On a cold, rainy Valentine’s Day in 1962, several newspaper reporters brazenly walked through the open driveway gates of a mansion on Maryland’s Eastern Shore looking for the United States spy-plane pilot Francis Gary Powers. Powers, who had been shot down over Russia in 1960, had been recently returned to the U.S. in a prisoner exchange and the press had figured out that he was being debriefed at the mansion.
As they strode down the driveway, they were stopped by a tall, gruff man who told them that Powers was no longer there. When they asked his name, he told them “Peter Sivess” and said he “worked for the government.” The name meant nothing to the reporters.1
But at one time, that name appeared fairly regularly in newspapers. He, in fact, was former Philadelphia Phillies pitcher Pete Sivess. Only now Sivess worked for the Central Intelligence Agency. During the height of the Cold War, Sivess ran a “first haven” on Maryland’s Eastern Shore where defectors were sent to be debriefed. U-2 spy-plane pilot Powers, after spending 21 months in a Russian prison, was even sent to Sivess’s mansion along the Choptank River after the prisoner exchange brought him back to the U.S.
While Moe Berg may be the most famous major leaguer associated with the CIA, his career as a spy pales in comparison with his ballplaying contemporary Sivess, who worked for the CIA for 24 years and is credited with defining CIA policy for handling Eastern Bloc defectors. Sivess, like Berg, was brilliant and multilingual. But while Berg, after his spying duties during World War II, worked very little for the CIA, Sivess carved out a second career that carried him into retirement.2
Peter Sivess was born on September 23, 1913, in South River, New Jersey, a community about 35 miles southwest of New York City. He was the third of six children born to Lithuanian immigrants Andrew and Alexandra (Naviska) Sivess. The parents spoke no English, and Russian was the main language in the household.3
South River was populated by Eastern European immigrants, especially from Poland, Russia, and Hungary. The children of South River were called Bricktowners because of the brick factory that employed many of the immigrants. Andrew Sivess, however, worked in nearby Milltown as a laborer at the Michelin tire factory.4
Pete not only became a great student but also flourished as an athlete at South River High School. He played football (a teammate was future Pro Football Hall of Famer Alex Wojciechowicz), and was the center on the basketball team. But it was in baseball that he really shined.5
Because he was tall (6-feet-3 with size 14 feet) and possessed a live arm, he dominated high-school batters. In his junior year he threw a no-hitter. He pitched even better in his senior year, at one point having struck out 32 in 20 innings of work. He was named All-State after the 1932 high-school season and pitched for the semipro town team, Janesburg, in the Interboro League during the summer.6
Sivess lettered in four sports at Dickinson College, a private liberal-arts college in Carlisle, Pennsylvania. He was an end on the football team; played center on the basketball team; and occasionally threw the shot on the track team. But it was as a pitcher on the baseball team that he had his greatest success. By the end of his senior year, in 1936, Sivess had set the college record for strikeouts in a career with 243. In his senior year he went 8-3 with two saves and an ERA of 1.90. “I could throw pretty hard,” said Sivess in a 1988 interview, “and I had a big, roundhouse curve. It came in from third base.”7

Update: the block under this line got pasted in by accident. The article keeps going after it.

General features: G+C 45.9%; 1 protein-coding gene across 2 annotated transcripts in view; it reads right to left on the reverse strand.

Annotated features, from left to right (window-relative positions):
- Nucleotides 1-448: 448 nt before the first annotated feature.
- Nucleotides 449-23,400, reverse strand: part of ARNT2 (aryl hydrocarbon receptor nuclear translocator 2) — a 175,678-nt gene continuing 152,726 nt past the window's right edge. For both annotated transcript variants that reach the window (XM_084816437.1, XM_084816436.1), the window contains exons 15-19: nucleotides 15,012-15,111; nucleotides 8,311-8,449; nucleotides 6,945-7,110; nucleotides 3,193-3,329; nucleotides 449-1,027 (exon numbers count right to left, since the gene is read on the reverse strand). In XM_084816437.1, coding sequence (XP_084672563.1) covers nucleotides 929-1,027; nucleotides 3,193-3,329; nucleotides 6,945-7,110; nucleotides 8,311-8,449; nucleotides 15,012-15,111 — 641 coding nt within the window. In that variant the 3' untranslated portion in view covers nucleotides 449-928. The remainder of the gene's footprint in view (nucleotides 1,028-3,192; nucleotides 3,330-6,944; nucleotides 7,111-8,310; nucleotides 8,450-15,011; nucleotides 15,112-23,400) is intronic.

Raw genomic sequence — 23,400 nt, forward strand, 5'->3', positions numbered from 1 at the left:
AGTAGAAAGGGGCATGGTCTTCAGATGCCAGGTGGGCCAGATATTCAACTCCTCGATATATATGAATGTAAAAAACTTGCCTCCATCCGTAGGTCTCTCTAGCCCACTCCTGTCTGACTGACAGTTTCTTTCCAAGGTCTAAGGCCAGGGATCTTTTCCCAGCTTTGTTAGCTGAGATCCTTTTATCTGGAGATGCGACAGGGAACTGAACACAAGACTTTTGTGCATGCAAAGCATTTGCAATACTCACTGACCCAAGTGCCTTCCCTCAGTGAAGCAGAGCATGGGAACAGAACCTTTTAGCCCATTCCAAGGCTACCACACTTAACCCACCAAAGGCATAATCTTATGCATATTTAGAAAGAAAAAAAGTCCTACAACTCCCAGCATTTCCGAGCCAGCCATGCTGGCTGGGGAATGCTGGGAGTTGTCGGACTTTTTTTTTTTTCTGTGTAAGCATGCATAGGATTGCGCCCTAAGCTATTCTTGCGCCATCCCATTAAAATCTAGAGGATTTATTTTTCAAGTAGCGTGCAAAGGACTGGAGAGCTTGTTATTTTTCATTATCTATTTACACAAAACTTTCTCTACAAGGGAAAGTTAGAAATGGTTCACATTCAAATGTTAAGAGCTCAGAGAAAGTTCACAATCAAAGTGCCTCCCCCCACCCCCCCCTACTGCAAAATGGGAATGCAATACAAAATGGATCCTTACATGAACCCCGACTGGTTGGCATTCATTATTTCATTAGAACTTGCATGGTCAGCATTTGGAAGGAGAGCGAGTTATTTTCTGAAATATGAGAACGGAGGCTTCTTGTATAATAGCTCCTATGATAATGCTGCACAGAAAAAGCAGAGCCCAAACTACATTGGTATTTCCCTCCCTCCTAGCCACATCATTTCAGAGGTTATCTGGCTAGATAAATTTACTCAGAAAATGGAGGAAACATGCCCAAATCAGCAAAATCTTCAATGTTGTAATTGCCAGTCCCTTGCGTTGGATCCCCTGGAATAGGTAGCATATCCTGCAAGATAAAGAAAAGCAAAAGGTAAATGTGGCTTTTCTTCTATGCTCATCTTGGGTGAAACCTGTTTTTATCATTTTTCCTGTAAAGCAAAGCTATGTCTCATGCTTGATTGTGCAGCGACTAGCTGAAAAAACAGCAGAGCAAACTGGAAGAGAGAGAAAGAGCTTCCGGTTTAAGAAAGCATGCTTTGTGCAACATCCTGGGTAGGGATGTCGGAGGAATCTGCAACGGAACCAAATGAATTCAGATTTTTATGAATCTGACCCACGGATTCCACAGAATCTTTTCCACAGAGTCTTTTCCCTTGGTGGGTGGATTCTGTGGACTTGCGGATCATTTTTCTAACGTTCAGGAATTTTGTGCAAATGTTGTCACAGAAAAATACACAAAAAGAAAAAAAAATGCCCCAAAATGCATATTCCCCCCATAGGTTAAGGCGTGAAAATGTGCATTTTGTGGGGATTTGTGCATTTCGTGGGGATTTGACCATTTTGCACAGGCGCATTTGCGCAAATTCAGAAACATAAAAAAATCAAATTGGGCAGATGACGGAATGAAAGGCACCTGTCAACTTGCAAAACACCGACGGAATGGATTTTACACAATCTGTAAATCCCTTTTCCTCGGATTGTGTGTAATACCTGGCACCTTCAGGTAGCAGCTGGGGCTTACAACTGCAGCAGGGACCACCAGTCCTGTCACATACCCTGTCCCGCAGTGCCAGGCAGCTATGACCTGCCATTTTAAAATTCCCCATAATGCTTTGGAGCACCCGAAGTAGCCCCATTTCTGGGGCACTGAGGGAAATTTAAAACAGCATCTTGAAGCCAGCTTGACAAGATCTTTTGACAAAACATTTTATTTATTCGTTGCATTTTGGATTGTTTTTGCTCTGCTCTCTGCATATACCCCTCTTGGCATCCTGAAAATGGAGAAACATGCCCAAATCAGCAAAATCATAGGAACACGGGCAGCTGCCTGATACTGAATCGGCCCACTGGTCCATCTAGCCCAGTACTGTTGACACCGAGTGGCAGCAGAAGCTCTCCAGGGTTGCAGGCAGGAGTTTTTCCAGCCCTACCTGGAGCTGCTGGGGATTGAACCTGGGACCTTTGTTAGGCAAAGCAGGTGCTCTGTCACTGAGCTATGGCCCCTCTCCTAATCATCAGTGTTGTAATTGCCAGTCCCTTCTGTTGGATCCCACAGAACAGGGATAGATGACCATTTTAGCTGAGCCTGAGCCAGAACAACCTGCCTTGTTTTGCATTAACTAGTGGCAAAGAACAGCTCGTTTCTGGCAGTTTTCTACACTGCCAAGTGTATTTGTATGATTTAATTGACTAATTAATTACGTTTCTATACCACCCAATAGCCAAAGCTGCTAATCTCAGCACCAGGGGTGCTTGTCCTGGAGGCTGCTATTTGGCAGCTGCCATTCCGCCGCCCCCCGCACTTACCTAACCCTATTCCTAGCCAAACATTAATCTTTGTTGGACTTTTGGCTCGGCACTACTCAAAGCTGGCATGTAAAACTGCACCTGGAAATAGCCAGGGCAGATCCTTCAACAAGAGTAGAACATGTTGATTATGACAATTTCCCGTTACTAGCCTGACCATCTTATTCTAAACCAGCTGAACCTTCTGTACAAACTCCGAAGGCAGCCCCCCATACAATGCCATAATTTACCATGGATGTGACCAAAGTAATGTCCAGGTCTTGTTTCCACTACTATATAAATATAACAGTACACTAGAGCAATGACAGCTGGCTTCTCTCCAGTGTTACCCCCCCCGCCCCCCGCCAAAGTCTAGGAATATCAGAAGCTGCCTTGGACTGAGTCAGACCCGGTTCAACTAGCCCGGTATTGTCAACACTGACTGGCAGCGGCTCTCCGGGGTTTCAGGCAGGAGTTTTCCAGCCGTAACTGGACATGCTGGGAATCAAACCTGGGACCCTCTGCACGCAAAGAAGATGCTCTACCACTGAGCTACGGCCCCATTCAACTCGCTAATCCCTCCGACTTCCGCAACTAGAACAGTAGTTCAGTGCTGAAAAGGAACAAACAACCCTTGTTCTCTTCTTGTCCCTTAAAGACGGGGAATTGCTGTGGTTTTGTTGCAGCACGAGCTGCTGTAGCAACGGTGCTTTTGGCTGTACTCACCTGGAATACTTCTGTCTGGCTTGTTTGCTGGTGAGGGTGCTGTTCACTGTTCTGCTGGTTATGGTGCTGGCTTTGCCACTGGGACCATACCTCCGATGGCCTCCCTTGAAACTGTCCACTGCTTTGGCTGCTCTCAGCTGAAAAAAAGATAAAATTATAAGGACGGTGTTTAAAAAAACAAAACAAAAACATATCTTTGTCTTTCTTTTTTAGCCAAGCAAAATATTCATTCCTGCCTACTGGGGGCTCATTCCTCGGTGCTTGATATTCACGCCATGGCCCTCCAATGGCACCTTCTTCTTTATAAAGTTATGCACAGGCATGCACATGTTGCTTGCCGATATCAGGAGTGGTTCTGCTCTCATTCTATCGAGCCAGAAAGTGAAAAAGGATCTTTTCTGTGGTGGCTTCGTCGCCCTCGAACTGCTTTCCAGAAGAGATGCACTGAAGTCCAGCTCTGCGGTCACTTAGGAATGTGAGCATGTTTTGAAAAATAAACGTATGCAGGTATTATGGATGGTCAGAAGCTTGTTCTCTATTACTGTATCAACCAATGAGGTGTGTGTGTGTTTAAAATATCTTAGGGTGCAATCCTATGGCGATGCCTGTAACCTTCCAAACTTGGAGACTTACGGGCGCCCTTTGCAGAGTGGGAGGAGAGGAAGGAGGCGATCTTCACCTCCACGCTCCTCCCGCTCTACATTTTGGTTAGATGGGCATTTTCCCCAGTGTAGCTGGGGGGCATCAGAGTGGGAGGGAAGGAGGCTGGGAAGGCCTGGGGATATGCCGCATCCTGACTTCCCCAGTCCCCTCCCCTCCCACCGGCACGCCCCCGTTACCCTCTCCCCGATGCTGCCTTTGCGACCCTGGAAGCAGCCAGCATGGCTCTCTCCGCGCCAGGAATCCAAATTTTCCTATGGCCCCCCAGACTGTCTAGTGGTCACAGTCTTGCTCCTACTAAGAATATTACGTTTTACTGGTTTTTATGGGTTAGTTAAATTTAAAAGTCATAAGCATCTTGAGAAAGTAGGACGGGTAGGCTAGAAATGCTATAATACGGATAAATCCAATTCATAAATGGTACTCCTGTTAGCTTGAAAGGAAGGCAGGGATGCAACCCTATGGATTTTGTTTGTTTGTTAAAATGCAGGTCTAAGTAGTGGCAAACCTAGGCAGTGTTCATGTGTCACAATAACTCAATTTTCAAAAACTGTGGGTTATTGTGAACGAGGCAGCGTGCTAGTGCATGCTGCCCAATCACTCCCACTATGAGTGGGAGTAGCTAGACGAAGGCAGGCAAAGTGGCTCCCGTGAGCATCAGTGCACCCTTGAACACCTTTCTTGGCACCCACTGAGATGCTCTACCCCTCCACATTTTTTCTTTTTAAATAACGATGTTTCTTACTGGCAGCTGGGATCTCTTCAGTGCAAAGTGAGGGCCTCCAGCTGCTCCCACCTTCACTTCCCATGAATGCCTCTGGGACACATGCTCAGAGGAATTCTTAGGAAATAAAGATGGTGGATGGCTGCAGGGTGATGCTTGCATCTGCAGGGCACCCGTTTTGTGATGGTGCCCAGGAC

Even before Sivess pitched in his senior season, Patsy O’Rourke, a scout for the Philadelphia Phillies, signed him to a contract on February 27, 1936, during the Dickinson basketball season. The plan was that Sivess would report to the Phillies the day after he graduated.8
When Sivess reported after earning his bachelor of philosophy degree, the Phillies were so impressed with him that they placed him on the major-league roster. Sivess saw his first major-league action on June 13 when he pitched the bottom of the eighth in a 7-1 loss at St. Louis. He walked one but gave up no hits or runs. He was credited with his first win on July 14 at Cincinnati when he pitched the eighth and ninth innings in a 9-8 win. On July 21 he banged out his first hit, off Pittsburgh pitcher Bill Swift in a 17-6 loss. Sivess’s first major-league start came on August 12 against the Boston Braves, a game he lost, 4-2. And on September 23 he was the losing pitcher in Game 16 of Carl Hubbell‘s incredible 24-game winning streak.9
Sivess finished the season with a 3-4 record and a 4.57 ERA for the last-place, 100-loss Phillies. The Phillies liked what they saw of the 6-foot-3, 195-pound right-hander. He had a blazing fastball with a “good curve” and a changeup. At times, like most young fastballing pitchers, he was wild. But his fastball was overshadowed by his personality.10
Within weeks of his debut in the majors, Sivess was being called the “next Dizzy Dean” in the press. He was described as a “colorful young right-hander” who has “all the eccentricities that makes Dean the colorful, popular twirler he is.”11
After the Pittsburgh Pirates beat Sivess up for eight runs in 2? innings in July of 1936, he was quoted as saying, “Those guys were sure lucky today. If I’d had my stuff they wouldn’t have made a foul.” He also took to calling himself the “Lion of Leningrad.” However, his teammates starting calling him by his college nickname, “The Mad Russian.”12
The Phillies saw enough positive in Sivess that they invited him to spring training in Winter Haven, Florida, for the 1937 season. After a few days, Sivess wasn’t impressed with the Phillies’ everyday players. “From the looks of this club, I think I’ll quit pitching and try for another position,” he said. “I’d be a cinch to make good from the looks of some of these bums.”13
As it turned out, Sivess had trouble making the club as a pitcher. He had developed a sore arm, which the club attributed to his offseason job as a stevedore for the DuPont Company on the docks of South River. He spent the winter moving heavy goods. At one point, as he moved a crate, he felt something pop in his shoulder. It was so bad that during spring training he was having trouble getting the ball up to the plate.14
Sivess took it in stride. “That’s the value of a college education,” he quipped. “My job was pushing barrels around.” However, the press speculated that he may have permanently ruined his pitching arm. But when the club criticized him for doing heavy work in the offseason, a sportswriter wrote, he “explained that he had to live. Nobody had an answer to that.”15